CHICAGO, August 2, 2013 — No other treat says “Summertime” the way watermelon does. The cool, sweet taste, the juice running down your arm, and of course seed-spitting contests.
While watermelon has been around what seems like forever, not many people give it much thought beyond “I wonder if I can hit Cousin Fred with a seed from here?” Here are ten fun facts you may not have known about watermelon (including how far away Cousin Fred would have to be for you to break the world record):
10. Technically, watermelon is not a melon. It’s a berry (genus Citrullus, not Cucumis). Basically, a berry is a fruit produced from a single ovary. So watermelons are berries, and strawberries are not. Got it?
9. Watermelon is ancient. It is thought to have originated in Namibia, Africa. Watermelon seeds were found in King Tut’s tomb. Native Americans were growing watermelon in the 16th century.
8. The rind is edible. It is usually pickled or used in stir fry. The rind contains citrulline, which stimulates nitric oxide, which is thought to relax and expand blood vessels. In other words, it works like Viagra.
7. By weight, watermelon is 91% water and 6% sugar. A cup of diced watermelon has 46 calories (mostly from sugar) and is a good source of vitamins A and C.
6. Watermelon juice can be made into wine. Tom T. Hall’s 1972 hit “Old Dogs, Children and Watermelon Wine” is a true account of Hall’s experience at the 1972 Democratic National Convention. While it’s fun to speculate that the title refers to the convention-goers, it is actually from Hall’s conversation with an old janitor who came to the conclusion that the only worthwhile things in life are old dogs, children and watermelon wine. He was probably right.
5. While watermelon is grown commercially in 44 states, the country that is the largest producer of watermelon is China.
4. To achieve the best odds of pollination, it is recommended that commercial farmers have one beehive per acre of watermelon. Seedless watermelons have sterile pollen, so they are planted every-other-row with regular watermelon. Three beehives per acre are recommended for seedless watermelon fields.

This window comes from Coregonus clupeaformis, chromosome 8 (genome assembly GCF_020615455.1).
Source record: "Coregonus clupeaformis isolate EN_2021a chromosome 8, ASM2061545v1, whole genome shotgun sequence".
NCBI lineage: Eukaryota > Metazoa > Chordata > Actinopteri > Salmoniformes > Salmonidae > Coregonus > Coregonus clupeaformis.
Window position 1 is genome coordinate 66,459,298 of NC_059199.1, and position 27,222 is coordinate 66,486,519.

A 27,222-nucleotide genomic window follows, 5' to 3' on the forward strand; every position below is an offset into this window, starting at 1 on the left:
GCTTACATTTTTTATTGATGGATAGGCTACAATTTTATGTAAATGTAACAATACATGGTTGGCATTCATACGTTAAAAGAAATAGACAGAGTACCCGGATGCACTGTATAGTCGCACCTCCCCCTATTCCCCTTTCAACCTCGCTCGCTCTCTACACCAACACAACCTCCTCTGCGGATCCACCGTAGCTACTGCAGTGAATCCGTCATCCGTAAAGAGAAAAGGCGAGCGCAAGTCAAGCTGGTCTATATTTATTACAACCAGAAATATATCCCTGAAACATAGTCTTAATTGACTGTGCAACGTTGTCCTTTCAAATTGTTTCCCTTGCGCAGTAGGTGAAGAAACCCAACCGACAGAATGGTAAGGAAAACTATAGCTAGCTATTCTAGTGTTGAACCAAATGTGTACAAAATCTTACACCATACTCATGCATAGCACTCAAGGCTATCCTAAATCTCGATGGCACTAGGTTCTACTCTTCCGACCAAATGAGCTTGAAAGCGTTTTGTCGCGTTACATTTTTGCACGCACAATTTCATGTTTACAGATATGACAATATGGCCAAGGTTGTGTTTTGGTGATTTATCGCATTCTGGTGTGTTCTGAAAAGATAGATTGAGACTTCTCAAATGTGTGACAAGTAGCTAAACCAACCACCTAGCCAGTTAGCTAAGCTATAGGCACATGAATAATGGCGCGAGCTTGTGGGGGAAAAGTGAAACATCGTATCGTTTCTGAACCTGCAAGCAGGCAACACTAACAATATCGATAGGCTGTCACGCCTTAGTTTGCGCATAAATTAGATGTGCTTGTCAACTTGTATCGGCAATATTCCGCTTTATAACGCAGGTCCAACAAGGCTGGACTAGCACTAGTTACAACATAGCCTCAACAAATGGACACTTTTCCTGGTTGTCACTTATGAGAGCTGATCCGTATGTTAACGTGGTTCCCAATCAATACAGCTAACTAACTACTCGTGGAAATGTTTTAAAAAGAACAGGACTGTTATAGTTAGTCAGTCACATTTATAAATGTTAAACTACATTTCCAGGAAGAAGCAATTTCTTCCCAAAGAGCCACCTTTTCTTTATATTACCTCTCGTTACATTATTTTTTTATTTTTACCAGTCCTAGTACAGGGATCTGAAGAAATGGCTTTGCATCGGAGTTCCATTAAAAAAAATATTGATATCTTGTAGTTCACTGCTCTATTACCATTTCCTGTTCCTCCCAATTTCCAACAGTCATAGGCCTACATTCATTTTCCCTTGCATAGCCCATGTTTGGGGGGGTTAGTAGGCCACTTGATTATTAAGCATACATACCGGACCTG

3. Watermelon is the Oklahoma State Vegetable. Apparently there was some fierce debate over whether it is a fruit or vegetable when the measure was introduced in 2007 by Senator Don Barrington, but the good senator clarified things after the vote by stating that “The controversy on whether watermelon is a fruit or vegetable has been officially decided by the Oklahoma state legislature.” The heck with science. The legislature’s reasoning was that “It’s a member of the cucumber family.” They can be forgiven for not knowing that cucumbers are fruit, but everyone knows that watermelons are berries.
2. There are over 1,200 varieties of watermelon ranging in weight from less than one pound to more than 200 pounds. A Carolina Cross weighing 262 pounds holds the world record for largest. The flesh can be red, orange, yellow or white.
1. According to the Guinness Book of World Records, the watermelon seed-spitting record was set in 1995 by Jason Schayot at 75 feet, 2 inches.
0. Watermelon can be grilled. Ok, that’s number 11, but who knew watermelon could be thrown on the grill? That’s news worth reporting.
Wash the melon and cut it into 1¼ inch-wide wedges, rind on or off is totally up to you. Sprinkle with salt and stand on its end for 20-30 minutes to let the juices drain. Rinse the salt off, dry with paper towels, and brush with olive oil. Place wedges on preheated grill (medium-high heat) for three minutes per side or until grill marks appear. Enjoy as-is or serve with ice cream or honey as a dessert. Throw it in a green salad with feta cheese and a vinaigrette dressing. So many options, so little summer!
So the next time the kids whine that they’re bored, grab a watermelon berry and a big, sharp knife (for the watermelon, not the kids) and head out to the yard. There’s a seed-spitting contest to be won.
Whether you enjoy it raw, grilled or as a glass of wine at the end of a long, hot day, nothing says “summer” like watermelon.
Contact Julia via Facebook at www.facebook.com/julia.goralka or through the Ask Me A Question link above.
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